So, take it slow, learn what scares her and what she's okay with, and expose her to things (which is what socialization is all about) slowly and in a way she's both able to handle and is comfortable with - which, by the way, means no more dog parks. Let her just observe from a distance for now, and teach her easy things that will help build her confidence...sit, down, easy, wait etc. Play with her often, and always let her win! Praise her profusely whenever she does stuff you like, whether it's command driven or not! Make her feel loved and secure...and slowly, slowly, slowly introduce her to new things. She could grow up to be very confident and a great companion! Welcome to the forum!
 

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I'm going to be 100% upfront, blunt, and honest with you, my intention is not to be rude but to help you come to terms with the situation you are in

You claim to have always wanted a shepherd, but very clearly haven't done enough research, if any at all.(considering you even went and looked at a panda breeder, and are spelling it shepard) Its great you are coming here for help, hopefully you get great ideas and can get some answers.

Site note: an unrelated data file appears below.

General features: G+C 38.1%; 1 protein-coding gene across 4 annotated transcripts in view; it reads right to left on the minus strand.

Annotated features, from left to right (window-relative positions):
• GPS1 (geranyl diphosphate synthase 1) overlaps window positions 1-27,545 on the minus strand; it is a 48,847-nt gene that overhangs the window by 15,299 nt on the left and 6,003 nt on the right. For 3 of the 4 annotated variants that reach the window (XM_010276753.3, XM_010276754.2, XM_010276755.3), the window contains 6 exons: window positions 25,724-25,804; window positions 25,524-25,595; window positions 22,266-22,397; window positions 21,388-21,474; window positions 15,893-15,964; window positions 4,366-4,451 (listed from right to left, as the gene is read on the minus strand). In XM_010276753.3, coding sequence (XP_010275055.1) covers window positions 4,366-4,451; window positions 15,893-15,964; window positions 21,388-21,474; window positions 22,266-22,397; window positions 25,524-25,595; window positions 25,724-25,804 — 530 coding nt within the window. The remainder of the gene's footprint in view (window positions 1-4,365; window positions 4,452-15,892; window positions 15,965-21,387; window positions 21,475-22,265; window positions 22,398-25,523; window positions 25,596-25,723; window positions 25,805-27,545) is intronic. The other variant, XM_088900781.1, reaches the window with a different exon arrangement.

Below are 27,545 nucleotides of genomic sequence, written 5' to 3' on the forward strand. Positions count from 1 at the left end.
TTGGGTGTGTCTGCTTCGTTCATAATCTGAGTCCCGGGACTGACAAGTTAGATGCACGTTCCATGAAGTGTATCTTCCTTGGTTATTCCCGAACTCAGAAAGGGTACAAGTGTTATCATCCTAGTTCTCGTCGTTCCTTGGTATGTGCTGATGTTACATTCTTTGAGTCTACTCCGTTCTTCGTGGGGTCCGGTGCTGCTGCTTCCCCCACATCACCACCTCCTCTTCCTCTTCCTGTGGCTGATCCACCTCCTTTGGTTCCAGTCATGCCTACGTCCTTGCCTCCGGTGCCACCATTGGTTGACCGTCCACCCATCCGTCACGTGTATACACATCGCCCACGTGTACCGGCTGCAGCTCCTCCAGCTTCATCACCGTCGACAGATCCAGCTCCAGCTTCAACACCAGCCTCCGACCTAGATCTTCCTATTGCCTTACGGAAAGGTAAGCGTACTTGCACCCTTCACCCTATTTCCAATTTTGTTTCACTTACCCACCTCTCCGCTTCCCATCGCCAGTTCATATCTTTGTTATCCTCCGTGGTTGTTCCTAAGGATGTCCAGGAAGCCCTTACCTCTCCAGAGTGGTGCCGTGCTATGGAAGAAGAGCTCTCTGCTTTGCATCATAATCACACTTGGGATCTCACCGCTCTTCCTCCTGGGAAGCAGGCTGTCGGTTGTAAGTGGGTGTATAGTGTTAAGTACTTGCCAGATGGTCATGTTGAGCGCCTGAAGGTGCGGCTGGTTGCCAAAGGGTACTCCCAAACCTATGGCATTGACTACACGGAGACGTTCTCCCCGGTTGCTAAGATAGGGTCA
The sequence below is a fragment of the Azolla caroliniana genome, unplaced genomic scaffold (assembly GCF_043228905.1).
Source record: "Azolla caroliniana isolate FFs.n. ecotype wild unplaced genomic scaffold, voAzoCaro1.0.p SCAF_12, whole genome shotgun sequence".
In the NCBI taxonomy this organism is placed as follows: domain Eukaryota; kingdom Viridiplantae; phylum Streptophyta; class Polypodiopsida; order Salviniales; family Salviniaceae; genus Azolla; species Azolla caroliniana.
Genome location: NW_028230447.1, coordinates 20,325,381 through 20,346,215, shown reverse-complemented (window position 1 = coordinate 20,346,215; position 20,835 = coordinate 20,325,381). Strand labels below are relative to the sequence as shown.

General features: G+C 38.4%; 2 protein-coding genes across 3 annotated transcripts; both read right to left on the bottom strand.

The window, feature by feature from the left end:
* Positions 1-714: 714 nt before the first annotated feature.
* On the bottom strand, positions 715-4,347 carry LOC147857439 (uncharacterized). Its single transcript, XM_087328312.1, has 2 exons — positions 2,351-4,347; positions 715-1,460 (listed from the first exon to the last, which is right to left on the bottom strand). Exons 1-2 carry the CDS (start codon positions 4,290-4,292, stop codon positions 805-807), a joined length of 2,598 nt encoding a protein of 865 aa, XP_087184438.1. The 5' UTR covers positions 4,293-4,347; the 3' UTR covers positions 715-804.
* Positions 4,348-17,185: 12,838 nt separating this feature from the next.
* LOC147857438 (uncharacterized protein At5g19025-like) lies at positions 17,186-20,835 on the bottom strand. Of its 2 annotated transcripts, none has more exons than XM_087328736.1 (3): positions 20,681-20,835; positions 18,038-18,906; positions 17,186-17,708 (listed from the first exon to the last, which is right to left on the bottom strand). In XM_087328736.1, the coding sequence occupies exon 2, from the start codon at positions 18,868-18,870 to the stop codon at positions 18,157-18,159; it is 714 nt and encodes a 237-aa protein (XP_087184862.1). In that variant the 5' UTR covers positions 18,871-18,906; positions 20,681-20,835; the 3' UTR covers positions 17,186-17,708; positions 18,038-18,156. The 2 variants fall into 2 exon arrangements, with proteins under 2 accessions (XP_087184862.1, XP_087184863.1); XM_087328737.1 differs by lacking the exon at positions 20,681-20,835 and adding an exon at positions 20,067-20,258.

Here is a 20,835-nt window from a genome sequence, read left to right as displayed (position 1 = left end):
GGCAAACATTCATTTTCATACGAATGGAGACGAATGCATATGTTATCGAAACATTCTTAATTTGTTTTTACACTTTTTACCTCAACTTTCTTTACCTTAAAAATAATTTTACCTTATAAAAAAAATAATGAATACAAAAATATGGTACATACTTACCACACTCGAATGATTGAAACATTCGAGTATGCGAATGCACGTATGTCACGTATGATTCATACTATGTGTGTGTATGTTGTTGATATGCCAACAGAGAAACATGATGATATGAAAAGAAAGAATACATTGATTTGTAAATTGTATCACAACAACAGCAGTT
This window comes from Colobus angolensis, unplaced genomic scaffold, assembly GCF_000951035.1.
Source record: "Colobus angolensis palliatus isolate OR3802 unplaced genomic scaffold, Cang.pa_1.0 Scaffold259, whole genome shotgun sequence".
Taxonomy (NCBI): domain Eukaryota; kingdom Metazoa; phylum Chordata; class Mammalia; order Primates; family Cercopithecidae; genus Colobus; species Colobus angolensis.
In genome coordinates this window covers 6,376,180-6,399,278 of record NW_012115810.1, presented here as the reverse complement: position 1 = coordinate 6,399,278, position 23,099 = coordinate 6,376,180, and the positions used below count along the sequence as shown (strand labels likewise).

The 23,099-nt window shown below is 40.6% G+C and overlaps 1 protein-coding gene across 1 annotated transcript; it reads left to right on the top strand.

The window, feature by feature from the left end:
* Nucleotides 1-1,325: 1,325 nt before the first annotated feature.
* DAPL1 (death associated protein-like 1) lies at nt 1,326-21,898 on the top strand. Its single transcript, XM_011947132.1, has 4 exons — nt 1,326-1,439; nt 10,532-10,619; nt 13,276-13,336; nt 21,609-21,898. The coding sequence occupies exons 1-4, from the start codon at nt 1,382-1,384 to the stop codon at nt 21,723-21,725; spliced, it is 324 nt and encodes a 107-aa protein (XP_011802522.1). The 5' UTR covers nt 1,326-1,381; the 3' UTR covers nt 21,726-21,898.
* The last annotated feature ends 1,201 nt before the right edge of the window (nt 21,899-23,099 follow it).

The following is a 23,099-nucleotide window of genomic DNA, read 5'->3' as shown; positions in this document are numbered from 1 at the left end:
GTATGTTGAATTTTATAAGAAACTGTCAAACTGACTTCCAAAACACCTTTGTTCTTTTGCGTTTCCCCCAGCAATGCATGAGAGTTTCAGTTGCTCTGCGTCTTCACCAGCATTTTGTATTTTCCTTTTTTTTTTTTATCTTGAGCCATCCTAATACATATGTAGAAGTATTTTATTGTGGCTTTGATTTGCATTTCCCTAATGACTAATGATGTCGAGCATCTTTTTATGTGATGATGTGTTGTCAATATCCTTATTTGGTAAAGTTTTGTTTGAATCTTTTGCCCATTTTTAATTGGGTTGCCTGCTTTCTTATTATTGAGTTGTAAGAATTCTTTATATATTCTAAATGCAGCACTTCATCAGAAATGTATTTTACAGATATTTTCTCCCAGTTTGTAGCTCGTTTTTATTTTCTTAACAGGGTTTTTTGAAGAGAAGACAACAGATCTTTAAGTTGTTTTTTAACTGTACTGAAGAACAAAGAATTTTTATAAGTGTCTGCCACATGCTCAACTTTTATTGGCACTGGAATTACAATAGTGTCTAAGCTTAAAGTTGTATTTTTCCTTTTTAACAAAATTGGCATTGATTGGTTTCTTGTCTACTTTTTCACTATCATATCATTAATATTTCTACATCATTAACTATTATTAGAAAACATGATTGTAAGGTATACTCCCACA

1. you should have never gone to even see that breeder, panda is a cool colour to see, but anyone purposely breeding them you should have stayed far away from, should have never gone to see those puppies. you were basically asking for behavioural and health issues. SO in the future, do a little more research on breeders before committing to 10-15 years with a dog.

Anywho the one thing you need to do ASAP is to get a trainer who is experienced with german shepherds and other working breed dogs (not pet smart, or local trainer that has successfully trained a few shepherds, a REAL working dog trainer or a trainer with great success with behavioural issues. If you say your approx location, im sure people on here can recommend a few.